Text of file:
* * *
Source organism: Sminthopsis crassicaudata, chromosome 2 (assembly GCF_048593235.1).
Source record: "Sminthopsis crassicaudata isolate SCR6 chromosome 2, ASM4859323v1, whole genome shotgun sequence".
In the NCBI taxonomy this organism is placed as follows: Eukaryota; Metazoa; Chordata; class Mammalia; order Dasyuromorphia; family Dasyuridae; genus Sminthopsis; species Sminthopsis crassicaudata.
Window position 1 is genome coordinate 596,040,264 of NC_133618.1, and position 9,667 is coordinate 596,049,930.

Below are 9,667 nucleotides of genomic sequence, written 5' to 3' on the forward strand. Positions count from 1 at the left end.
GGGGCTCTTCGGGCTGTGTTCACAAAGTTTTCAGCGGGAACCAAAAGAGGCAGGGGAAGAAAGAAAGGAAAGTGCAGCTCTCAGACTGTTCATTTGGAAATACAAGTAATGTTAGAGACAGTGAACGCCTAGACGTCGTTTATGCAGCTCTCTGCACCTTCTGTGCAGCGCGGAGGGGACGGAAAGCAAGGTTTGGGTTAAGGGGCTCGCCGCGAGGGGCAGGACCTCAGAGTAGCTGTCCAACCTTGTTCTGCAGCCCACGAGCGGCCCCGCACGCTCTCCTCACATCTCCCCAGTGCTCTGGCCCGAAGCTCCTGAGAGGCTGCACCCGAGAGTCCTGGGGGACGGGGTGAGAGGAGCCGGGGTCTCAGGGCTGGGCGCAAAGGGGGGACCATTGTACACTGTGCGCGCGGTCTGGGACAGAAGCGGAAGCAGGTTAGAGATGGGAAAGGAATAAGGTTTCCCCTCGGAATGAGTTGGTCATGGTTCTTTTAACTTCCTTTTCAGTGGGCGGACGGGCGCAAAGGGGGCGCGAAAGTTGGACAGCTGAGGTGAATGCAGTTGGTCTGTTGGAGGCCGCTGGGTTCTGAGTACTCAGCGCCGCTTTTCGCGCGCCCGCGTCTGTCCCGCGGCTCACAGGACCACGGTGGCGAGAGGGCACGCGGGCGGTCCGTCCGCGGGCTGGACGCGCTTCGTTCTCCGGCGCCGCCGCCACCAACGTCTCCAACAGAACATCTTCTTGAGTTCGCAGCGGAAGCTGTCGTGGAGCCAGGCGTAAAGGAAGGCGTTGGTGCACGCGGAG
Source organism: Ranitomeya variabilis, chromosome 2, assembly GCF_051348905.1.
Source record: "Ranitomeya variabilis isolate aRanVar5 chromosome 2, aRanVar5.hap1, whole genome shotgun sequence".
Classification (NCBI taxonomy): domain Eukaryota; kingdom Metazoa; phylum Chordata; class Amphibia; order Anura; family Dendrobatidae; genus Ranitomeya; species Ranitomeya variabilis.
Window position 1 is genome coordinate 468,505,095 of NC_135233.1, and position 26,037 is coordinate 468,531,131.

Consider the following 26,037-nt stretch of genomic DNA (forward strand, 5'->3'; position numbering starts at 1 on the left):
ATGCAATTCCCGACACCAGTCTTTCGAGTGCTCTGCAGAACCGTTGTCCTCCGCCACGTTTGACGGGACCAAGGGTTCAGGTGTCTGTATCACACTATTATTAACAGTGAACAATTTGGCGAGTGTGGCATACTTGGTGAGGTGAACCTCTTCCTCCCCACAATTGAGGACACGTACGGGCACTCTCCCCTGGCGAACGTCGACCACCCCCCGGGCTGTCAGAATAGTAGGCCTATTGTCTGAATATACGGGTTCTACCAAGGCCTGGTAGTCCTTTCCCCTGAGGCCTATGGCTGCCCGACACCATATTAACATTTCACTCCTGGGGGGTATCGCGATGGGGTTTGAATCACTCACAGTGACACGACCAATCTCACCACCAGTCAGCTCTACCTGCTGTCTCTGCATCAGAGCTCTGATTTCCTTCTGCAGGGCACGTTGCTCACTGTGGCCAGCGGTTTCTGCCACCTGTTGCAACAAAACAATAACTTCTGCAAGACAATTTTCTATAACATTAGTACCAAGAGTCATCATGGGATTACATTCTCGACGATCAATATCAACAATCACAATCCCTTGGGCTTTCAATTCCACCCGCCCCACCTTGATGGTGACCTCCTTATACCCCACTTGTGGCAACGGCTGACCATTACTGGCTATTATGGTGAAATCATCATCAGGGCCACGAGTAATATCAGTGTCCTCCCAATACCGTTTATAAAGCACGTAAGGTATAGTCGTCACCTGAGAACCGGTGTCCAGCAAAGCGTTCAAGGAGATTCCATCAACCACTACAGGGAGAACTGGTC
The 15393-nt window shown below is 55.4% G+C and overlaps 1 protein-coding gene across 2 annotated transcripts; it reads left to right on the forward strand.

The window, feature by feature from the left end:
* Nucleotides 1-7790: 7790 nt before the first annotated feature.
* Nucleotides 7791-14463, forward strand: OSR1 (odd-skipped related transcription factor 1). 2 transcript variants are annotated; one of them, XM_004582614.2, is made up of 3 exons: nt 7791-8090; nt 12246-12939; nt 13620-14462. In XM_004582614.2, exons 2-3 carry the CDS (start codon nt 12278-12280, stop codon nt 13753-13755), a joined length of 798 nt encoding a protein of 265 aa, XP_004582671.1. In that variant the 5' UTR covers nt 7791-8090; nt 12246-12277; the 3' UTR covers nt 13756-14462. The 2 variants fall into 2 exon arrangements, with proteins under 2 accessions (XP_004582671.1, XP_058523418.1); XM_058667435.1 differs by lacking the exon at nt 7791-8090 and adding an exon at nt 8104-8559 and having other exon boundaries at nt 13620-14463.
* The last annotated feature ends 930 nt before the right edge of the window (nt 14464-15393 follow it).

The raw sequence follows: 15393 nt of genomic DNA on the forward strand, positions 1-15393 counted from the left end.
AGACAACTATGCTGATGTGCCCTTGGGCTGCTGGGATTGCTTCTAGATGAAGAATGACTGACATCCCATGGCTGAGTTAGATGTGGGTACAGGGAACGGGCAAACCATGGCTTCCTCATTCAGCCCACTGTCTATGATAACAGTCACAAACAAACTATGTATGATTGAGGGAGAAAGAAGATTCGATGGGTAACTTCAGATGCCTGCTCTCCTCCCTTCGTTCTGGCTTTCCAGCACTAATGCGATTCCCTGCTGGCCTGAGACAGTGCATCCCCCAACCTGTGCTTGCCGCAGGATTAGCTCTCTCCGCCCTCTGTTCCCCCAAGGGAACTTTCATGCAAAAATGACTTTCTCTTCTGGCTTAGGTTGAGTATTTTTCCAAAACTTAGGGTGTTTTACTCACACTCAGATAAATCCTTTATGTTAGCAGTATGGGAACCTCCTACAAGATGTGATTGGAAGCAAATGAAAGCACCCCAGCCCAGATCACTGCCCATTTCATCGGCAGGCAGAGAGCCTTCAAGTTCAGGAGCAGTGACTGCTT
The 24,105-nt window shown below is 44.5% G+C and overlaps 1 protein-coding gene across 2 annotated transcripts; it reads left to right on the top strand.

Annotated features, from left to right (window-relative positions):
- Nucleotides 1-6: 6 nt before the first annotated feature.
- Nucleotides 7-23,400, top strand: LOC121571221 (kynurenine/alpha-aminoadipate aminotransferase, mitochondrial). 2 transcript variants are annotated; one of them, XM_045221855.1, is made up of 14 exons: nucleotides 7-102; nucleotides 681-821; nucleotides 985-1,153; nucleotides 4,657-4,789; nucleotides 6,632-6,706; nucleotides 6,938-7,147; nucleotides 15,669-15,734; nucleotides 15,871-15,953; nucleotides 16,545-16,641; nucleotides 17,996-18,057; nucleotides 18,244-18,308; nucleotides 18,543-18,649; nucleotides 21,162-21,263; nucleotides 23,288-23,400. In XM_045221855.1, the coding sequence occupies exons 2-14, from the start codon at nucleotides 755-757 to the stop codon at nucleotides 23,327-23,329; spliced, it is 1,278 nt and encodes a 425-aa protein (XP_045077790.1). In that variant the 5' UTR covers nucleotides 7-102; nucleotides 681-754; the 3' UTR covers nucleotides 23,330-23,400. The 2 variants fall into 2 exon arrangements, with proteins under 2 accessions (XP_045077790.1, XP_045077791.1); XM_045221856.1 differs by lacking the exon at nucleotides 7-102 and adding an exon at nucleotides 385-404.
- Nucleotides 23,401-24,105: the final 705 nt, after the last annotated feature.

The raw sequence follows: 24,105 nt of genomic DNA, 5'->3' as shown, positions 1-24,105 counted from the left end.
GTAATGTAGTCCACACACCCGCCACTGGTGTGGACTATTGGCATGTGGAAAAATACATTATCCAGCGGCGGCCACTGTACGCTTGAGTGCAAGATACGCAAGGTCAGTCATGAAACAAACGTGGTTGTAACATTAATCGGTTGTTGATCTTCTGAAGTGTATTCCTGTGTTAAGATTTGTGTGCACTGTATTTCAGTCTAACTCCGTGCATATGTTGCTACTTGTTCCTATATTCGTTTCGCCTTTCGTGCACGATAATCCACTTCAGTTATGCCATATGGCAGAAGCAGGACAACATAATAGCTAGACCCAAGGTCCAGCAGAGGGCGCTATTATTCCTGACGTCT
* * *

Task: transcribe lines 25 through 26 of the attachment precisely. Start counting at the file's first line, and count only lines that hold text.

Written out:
The raw sequence follows: 24,105 nt of genomic DNA, 5'->3' as shown, positions 1-24,105 counted from the left end.
GTAATGTAGTCCACACACCCGCCACTGGTGTGGACTATTGGCATGTGGAAAAATACATTATCCAGCGGCGGCCACTGTACGCTTGAGTGCAAGATACGCAAGGTCAGTCATGAAACAAACGTGGTTGTAACATTAATCGGTTGTTGATCTTCTGAAGTGTATTCCTGTGTTAAGATTTGTGTGCACTGTATTTCAGTCTAACTCCGTGCATATGTTGCTACTTGTTCCTATATTCGTTTCGCCTTTCGTGCACGATAATCCACTTCAGTTATGCCATATGGCAGAAGCAGGACAACATAATAGCTAGACCCAAGGTCCAGCAGAGGGCGCTATTATTCCTGACGTCT